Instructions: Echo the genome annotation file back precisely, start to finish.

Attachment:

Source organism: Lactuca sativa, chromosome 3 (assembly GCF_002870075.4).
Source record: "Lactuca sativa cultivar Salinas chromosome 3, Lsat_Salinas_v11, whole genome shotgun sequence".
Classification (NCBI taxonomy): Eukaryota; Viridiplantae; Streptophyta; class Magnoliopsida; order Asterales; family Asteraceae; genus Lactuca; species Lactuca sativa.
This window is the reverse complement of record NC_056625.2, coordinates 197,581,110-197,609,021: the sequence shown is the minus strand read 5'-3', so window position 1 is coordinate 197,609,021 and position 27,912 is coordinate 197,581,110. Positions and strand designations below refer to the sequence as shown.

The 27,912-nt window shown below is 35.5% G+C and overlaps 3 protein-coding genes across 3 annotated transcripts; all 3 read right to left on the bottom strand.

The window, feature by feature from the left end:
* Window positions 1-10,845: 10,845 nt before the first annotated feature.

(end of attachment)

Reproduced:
Source organism: Lactuca sativa, chromosome 3 (assembly GCF_002870075.4).
Source record: "Lactuca sativa cultivar Salinas chromosome 3, Lsat_Salinas_v11, whole genome shotgun sequence".
Classification (NCBI taxonomy): Eukaryota; Viridiplantae; Streptophyta; class Magnoliopsida; order Asterales; family Asteraceae; genus Lactuca; species Lactuca sativa.
This window is the reverse complement of record NC_056625.2, coordinates 197,581,110-197,609,021: the sequence shown is the minus strand read 5'-3', so window position 1 is coordinate 197,609,021 and position 27,912 is coordinate 197,581,110. Positions and strand designations below refer to the sequence as shown.

The 27,912-nt window shown below is 35.5% G+C and overlaps 3 protein-coding genes across 3 annotated transcripts; all 3 read right to left on the bottom strand.

The window, feature by feature from the left end:
* Window positions 1-10,845: 10,845 nt before the first annotated feature.